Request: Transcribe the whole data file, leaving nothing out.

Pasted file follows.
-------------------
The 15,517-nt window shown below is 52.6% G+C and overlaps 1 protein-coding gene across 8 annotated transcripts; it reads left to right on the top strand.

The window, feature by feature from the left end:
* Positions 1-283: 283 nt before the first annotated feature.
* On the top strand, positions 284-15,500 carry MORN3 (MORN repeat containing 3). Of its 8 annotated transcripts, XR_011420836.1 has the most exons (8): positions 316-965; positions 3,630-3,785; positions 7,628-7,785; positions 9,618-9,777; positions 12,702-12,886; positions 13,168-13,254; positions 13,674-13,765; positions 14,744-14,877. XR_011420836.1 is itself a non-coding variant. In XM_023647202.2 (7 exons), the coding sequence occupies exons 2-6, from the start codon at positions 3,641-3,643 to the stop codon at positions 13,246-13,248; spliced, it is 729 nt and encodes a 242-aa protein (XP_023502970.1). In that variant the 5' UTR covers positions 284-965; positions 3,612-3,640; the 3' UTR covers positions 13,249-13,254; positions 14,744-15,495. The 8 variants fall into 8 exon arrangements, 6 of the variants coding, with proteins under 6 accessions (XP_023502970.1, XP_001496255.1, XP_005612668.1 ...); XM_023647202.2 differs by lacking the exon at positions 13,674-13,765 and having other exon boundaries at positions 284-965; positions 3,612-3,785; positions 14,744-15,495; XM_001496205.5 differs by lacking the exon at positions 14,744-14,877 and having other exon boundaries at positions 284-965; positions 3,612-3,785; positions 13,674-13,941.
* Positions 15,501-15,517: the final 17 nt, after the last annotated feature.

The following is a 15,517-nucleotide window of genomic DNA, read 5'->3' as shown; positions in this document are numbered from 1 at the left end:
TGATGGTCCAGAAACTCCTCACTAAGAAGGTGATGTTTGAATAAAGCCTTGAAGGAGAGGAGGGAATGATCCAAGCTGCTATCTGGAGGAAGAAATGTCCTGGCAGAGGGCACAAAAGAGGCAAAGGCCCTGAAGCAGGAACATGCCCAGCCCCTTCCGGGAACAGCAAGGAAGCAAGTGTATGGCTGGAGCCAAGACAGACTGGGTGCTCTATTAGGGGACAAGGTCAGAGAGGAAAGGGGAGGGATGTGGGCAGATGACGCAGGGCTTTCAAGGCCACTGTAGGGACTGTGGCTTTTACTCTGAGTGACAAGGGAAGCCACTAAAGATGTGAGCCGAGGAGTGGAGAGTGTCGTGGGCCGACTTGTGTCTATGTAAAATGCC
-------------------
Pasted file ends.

The 15,517-nt window shown below is 52.6% G+C and overlaps 1 protein-coding gene across 8 annotated transcripts; it reads left to right on the top strand.

The window, feature by feature from the left end:
* Positions 1-283: 283 nt before the first annotated feature.
* On the top strand, positions 284-15,500 carry MORN3 (MORN repeat containing 3). Of its 8 annotated transcripts, XR_011420836.1 has the most exons (8): positions 316-965; positions 3,630-3,785; positions 7,628-7,785; positions 9,618-9,777; positions 12,702-12,886; positions 13,168-13,254; positions 13,674-13,765; positions 14,744-14,877. XR_011420836.1 is itself a non-coding variant. In XM_023647202.2 (7 exons), the coding sequence occupies exons 2-6, from the start codon at positions 3,641-3,643 to the stop codon at positions 13,246-13,248; spliced, it is 729 nt and encodes a 242-aa protein (XP_023502970.1). In that variant the 5' UTR covers positions 284-965; positions 3,612-3,640; the 3' UTR covers positions 13,249-13,254; positions 14,744-15,495. The 8 variants fall into 8 exon arrangements, 6 of the variants coding, with proteins under 6 accessions (XP_023502970.1, XP_001496255.1, XP_005612668.1 ...); XM_023647202.2 differs by lacking the exon at positions 13,674-13,765 and having other exon boundaries at positions 284-965; positions 3,612-3,785; positions 14,744-15,495; XM_001496205.5 differs by lacking the exon at positions 14,744-14,877 and having other exon boundaries at positions 284-965; positions 3,612-3,785; positions 13,674-13,941.
* Positions 15,501-15,517: the final 17 nt, after the last annotated feature.

The following is a 15,517-nucleotide window of genomic DNA, read 5'->3' as shown; positions in this document are numbered from 1 at the left end:
TGATGGTCCAGAAACTCCTCACTAAGAAGGTGATGTTTGAATAAAGCCTTGAAGGAGAGGAGGGAATGATCCAAGCTGCTATCTGGAGGAAGAAATGTCCTGGCAGAGGGCACAAAAGAGGCAAAGGCCCTGAAGCAGGAACATGCCCAGCCCCTTCCGGGAACAGCAAGGAAGCAAGTGTATGGCTGGAGCCAAGACAGACTGGGTGCTCTATTAGGGGACAAGGTCAGAGAGGAAAGGGGAGGGATGTGGGCAGATGACGCAGGGCTTTCAAGGCCACTGTAGGGACTGTGGCTTTTACTCTGAGTGACAAGGGAAGCCACTAAAGATGTGAGCCGAGGAGTGGAGAGTGTCGTGGGCCGACTTGTGTCTATGTAAAATGCC